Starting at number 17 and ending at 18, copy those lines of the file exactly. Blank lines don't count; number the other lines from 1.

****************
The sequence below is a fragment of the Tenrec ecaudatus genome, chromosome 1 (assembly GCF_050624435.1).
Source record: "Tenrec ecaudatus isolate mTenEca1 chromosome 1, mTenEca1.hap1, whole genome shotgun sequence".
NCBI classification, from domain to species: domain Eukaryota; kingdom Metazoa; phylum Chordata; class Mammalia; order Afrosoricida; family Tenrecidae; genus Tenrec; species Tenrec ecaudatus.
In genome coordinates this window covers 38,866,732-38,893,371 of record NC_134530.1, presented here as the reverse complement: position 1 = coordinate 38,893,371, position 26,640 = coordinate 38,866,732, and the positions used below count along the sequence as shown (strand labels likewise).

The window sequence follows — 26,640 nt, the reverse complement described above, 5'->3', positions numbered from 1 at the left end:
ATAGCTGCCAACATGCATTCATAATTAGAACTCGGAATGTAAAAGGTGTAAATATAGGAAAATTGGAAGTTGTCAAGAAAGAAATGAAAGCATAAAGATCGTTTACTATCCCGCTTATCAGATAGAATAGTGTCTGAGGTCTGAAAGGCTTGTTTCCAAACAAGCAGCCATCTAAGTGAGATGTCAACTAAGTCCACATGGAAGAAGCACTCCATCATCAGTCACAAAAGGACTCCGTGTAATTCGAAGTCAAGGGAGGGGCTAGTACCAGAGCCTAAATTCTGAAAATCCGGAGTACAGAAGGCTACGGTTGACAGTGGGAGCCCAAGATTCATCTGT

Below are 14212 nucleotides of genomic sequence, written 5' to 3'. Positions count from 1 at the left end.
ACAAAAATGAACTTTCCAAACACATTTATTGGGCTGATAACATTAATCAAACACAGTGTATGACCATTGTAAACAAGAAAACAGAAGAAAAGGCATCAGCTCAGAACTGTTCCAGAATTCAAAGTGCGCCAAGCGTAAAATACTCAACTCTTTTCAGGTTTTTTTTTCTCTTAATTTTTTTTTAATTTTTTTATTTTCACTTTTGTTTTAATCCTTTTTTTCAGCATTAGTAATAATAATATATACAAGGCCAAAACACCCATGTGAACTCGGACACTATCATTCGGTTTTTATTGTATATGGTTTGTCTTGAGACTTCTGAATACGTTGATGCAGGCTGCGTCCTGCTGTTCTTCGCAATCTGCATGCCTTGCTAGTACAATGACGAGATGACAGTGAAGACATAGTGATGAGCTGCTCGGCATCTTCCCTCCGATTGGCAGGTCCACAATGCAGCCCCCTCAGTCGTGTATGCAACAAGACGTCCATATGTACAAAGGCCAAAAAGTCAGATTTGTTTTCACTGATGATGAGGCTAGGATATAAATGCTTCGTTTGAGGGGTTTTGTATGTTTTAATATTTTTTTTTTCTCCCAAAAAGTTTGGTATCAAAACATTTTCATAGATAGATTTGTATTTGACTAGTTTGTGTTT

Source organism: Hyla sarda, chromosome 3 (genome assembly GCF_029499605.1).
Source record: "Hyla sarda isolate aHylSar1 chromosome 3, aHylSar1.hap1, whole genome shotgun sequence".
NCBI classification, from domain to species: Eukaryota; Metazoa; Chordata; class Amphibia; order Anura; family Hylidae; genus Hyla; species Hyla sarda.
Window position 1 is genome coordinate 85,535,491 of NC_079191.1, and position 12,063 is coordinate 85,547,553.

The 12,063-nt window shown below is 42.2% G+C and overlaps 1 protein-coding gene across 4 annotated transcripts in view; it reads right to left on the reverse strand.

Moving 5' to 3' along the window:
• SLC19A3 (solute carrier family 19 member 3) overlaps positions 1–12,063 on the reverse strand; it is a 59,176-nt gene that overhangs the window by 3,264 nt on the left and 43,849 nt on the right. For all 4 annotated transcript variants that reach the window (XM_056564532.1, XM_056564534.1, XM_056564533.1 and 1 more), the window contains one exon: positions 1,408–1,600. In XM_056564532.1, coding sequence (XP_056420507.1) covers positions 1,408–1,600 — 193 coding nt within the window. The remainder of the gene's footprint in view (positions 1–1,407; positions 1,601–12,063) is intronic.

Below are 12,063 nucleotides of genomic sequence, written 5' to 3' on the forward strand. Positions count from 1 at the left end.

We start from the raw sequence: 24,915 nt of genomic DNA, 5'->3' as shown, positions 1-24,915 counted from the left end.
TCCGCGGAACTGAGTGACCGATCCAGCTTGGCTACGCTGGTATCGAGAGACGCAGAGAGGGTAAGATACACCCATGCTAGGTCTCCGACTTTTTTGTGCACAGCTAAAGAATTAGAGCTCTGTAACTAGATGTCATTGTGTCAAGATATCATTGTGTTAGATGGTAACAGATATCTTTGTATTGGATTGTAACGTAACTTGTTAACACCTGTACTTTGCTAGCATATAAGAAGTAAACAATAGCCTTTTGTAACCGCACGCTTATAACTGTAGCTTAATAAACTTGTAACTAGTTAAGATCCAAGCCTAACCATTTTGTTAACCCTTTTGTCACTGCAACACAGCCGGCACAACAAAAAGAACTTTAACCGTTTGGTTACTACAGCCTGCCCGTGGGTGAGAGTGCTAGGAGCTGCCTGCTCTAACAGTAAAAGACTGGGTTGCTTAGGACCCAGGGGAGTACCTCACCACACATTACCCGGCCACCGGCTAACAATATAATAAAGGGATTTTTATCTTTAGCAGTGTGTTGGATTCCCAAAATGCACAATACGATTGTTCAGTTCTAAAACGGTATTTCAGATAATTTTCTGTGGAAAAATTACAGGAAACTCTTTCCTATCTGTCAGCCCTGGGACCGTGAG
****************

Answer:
We start from the raw sequence: 24,915 nt of genomic DNA, 5'->3' as shown, positions 1-24,915 counted from the left end.
TCCGCGGAACTGAGTGACCGATCCAGCTTGGCTACGCTGGTATCGAGAGACGCAGAGAGGGTAAGATACACCCATGCTAGGTCTCCGACTTTTTTGTGCACAGCTAAAGAATTAGAGCTCTGTAACTAGATGTCATTGTGTCAAGATATCATTGTGTTAGATGGTAACAGATATCTTTGTATTGGATTGTAACGTAACTTGTTAACACCTGTACTTTGCTAGCATATAAGAAGTAAACAATAGCCTTTTGTAACCGCACGCTTATAACTGTAGCTTAATAAACTTGTAACTAGTTAAGATCCAAGCCTAACCATTTTGTTAACCCTTTTGTCACTGCAACACAGCCGGCACAACAAAAAGAACTTTAACCGTTTGGTTACTACAGCCTGCCCGTGGGTGAGAGTGCTAGGAGCTGCCTGCTCTAACAGTAAAAGACTGGGTTGCTTAGGACCCAGGGGAGTACCTCACCACACATTACCCGGCCACCGGCTAACAATATAATAAAGGGATTTTTATCTTTAGCAGTGTGTTGGATTCCCAAAATGCACAATACGATTGTTCAGTTCTAAAACGGTATTTCAGATAATTTTCTGTGGAAAAATTACAGGAAACTCTTTCCTATCTGTCAGCCCTGGGACCGTGAG